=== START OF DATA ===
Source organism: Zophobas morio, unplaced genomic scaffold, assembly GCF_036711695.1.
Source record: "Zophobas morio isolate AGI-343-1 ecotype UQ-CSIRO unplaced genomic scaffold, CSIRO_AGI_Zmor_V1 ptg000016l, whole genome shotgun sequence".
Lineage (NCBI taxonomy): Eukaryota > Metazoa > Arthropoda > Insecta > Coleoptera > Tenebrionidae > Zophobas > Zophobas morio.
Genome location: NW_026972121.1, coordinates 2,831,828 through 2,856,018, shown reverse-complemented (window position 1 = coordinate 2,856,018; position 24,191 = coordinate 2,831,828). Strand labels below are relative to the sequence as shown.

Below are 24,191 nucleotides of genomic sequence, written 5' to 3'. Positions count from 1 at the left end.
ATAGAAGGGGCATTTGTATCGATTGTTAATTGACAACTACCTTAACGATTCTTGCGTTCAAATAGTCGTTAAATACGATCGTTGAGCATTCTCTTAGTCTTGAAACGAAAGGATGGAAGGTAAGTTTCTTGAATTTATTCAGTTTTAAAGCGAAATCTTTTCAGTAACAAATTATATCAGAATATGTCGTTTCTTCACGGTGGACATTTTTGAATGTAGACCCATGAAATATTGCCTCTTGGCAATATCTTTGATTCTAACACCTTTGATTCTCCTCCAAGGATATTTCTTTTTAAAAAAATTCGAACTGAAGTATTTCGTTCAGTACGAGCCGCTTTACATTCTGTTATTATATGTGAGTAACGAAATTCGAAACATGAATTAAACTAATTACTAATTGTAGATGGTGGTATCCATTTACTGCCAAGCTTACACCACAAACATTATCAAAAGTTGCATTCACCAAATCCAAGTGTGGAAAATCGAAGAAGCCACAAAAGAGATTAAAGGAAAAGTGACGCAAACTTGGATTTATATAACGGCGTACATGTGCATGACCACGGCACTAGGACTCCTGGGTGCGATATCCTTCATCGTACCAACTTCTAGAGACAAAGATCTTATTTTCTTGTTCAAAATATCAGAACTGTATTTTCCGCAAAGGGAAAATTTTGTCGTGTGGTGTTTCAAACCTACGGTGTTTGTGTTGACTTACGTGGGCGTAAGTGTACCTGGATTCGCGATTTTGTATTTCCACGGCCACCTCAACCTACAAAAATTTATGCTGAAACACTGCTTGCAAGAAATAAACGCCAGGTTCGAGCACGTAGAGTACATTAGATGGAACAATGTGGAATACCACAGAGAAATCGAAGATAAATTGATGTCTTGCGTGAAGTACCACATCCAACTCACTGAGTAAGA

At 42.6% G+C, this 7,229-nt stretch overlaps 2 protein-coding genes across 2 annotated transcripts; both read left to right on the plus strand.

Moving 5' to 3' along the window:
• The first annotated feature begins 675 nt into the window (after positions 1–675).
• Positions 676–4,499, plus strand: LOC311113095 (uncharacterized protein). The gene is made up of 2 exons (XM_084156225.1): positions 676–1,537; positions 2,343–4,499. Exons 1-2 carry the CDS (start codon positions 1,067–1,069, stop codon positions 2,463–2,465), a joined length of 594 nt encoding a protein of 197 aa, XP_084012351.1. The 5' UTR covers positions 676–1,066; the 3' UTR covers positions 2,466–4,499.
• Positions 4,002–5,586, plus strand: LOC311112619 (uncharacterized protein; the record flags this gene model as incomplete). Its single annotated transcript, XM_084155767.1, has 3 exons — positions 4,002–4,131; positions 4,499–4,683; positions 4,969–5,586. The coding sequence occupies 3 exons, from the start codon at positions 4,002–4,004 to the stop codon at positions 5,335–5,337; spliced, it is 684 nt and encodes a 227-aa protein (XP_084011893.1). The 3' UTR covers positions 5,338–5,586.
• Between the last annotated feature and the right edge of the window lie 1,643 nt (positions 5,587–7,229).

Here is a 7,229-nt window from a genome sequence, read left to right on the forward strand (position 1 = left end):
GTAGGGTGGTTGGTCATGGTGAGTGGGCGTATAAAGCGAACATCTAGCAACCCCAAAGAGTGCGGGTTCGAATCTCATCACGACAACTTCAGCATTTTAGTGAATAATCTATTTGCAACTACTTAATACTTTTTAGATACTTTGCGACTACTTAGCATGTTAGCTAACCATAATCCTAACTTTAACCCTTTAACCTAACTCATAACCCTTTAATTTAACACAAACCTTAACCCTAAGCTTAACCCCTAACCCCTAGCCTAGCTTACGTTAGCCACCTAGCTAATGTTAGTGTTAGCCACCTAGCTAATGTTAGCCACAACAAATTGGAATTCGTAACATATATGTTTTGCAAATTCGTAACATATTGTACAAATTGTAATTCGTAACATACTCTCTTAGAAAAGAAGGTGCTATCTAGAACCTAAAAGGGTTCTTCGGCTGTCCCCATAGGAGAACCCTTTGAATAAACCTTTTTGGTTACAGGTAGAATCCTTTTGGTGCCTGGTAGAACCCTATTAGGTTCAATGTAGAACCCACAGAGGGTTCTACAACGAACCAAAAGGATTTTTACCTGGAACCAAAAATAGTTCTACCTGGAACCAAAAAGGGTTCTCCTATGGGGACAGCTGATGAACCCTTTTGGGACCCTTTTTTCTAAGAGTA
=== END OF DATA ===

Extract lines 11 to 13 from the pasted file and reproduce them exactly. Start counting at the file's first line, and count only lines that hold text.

• Positions 4,002–5,586, plus strand: LOC311112619 (uncharacterized protein; the record flags this gene model as incomplete). Its single annotated transcript, XM_084155767.1, has 3 exons — positions 4,002–4,131; positions 4,499–4,683; positions 4,969–5,586. The coding sequence occupies 3 exons, from the start codon at positions 4,002–4,004 to the stop codon at positions 5,335–5,337; spliced, it is 684 nt and encodes a 227-aa protein (XP_084011893.1). The 3' UTR covers positions 5,338–5,586.
• Between the last annotated feature and the right edge of the window lie 1,643 nt (positions 5,587–7,229).

Here is a 7,229-nt window from a genome sequence, read left to right on the forward strand (position 1 = left end):